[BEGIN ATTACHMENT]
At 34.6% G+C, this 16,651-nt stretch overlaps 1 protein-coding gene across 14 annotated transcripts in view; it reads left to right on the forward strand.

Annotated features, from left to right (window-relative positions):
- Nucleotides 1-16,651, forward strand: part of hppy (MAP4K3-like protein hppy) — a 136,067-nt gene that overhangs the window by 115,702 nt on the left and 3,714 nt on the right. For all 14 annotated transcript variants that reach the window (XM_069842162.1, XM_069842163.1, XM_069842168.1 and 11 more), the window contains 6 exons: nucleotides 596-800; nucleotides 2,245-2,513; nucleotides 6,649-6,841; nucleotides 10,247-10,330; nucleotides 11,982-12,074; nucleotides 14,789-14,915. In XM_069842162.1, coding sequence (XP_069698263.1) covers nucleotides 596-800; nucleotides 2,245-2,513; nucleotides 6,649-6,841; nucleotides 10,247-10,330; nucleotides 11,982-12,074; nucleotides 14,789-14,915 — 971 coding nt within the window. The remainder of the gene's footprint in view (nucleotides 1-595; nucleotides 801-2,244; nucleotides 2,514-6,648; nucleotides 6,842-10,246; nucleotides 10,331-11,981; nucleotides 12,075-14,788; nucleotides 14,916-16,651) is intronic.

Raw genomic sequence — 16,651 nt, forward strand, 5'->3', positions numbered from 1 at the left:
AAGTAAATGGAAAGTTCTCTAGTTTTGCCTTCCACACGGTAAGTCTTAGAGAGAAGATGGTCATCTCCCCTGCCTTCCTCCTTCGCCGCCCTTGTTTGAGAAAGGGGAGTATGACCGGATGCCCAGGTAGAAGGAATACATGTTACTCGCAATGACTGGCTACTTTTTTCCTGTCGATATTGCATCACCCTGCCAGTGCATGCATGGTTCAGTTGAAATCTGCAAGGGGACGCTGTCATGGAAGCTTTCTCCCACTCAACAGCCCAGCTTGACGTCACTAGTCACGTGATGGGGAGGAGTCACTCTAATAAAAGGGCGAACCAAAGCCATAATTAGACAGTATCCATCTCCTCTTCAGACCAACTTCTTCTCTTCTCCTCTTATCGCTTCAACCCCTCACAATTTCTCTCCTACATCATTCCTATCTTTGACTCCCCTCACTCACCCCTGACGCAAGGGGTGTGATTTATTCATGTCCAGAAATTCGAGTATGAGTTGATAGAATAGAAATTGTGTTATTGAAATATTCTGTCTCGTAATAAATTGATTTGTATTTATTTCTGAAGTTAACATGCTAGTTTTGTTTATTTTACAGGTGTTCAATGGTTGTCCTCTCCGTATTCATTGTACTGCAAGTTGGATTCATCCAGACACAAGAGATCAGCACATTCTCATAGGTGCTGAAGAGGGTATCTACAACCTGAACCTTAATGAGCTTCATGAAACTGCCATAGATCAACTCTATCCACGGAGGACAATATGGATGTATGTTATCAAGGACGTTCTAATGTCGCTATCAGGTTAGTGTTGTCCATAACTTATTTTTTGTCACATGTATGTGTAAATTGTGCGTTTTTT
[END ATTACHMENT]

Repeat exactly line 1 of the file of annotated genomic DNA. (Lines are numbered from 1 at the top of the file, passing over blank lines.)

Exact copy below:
At 34.6% G+C, this 16,651-nt stretch overlaps 1 protein-coding gene across 14 annotated transcripts in view; it reads left to right on the forward strand.